Leadership in the Transformation Decade



In a column I wrote on 01-01-10 – interesting digital date- I called 2010-2020 the Transformation Decade.  Not only did that blog post blow up in the blogosphere and Twitter, the underlying concept of it has become a highly useful metaphor for leadership in the years since.  When leading corporate retreats or speaking to groups of CEOs, I find that transformation is a perfect metaphor for these times.

The dictionary definition of transformation is a “change in form, appearance, nature or character.”  This means that in the decade 2010-2020 most of humanity’s institutions and thought will change in form, appearance, nature or character.  So, if you are a CEO and you are not in the fully aware business of transforming your company, you may not have a company in 2020.  If the entire world, your market segment and your competitors are in full out change and you are not, you put yourself and your employees at high risk.

If you are a CEO and you are not in the fully aware business of transforming your company, you may not have a company in 2020.

We live in a time when the speed of change has accelerated so much that it has become environmental.  We live in an environment of change. To lead in this reality by definition one has to embrace forward thinking change.

In the Shift Age, and in the Transformation Decade, a company successfully brings about change by initiating collaborative, on-going reorganization.  The entire company must be involved in a collaborative way.  No longer can a CEO take suggestions, brainstorm with her board or strategy officer and then issue a dictate on a new direction; the entire company needs to be included as not only will full buy-in then occur, but there are always employees, particularly in product development and customer relations, who have insights that will prove invaluable to the entire enterprise.  Change must be collaborative.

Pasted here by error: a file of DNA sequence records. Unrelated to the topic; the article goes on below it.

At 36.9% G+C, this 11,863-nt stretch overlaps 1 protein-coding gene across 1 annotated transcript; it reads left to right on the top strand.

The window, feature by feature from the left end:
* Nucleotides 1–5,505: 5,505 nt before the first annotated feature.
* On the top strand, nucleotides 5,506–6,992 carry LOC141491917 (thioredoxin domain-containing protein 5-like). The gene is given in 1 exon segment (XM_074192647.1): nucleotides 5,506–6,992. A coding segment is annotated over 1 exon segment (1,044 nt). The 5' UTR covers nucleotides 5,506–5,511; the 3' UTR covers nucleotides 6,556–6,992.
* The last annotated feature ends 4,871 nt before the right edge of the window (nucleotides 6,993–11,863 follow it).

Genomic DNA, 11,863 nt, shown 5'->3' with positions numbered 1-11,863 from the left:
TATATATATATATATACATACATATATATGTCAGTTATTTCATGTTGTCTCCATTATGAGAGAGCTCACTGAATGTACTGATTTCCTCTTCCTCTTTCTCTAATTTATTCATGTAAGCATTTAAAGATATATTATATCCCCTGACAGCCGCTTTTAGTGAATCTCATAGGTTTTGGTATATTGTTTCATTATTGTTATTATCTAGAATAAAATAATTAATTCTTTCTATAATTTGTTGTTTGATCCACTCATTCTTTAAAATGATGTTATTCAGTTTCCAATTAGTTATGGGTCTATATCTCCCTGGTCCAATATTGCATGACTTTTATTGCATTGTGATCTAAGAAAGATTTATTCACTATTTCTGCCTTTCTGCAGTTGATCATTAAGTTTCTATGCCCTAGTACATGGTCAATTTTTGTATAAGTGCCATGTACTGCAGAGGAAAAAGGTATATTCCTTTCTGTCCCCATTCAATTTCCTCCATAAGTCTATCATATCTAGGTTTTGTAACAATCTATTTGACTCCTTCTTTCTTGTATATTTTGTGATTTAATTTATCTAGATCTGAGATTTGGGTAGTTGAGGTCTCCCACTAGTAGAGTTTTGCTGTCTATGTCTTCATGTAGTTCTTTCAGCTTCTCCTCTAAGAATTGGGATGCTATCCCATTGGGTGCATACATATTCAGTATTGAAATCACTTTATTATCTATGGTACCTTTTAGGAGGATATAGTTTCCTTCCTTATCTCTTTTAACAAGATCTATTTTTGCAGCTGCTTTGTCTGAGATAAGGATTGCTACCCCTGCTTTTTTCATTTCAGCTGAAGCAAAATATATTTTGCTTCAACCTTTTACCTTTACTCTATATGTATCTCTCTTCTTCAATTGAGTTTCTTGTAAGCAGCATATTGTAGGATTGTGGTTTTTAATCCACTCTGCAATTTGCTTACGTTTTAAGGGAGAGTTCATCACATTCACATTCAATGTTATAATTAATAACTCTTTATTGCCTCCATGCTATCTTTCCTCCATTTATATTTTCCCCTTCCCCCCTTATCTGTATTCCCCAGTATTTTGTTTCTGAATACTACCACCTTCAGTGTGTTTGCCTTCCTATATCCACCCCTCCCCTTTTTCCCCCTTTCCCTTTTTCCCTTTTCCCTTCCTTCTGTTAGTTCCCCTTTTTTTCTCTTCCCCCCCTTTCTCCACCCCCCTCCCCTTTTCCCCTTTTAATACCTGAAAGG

It must also be on-going change.  A CEO or Managing Director cannot lead some major change initiatives and then smugly sit on those changes for a couple of years.  It is not essential to have reorganizational change going on each day, but if there is a three to nine month period where it does not occur, in that short period of time, complacency could settle in.  At the end of any year, leaders must now be able to look back on the prior twelve months and be able to see enterprise evolution and change.

A leader must, every day, think about how she is going to lead a change in form, appearance, nature or character.

Forget the three-year strategic plan!  Back in the 20th century when change was incremental year-to-year, a three-year plan might have been an acceptable road map with some chance for success. No longer.  Just think back to 2010 and think of all the changes that have occurred. 2G to 3G to 4G wireless connectivity, tablets and touch screen phones, massive debt reduction, on-going slow economic growth due to the Great Recession and Globalism.  How could a three-year plan possibly stay relevant?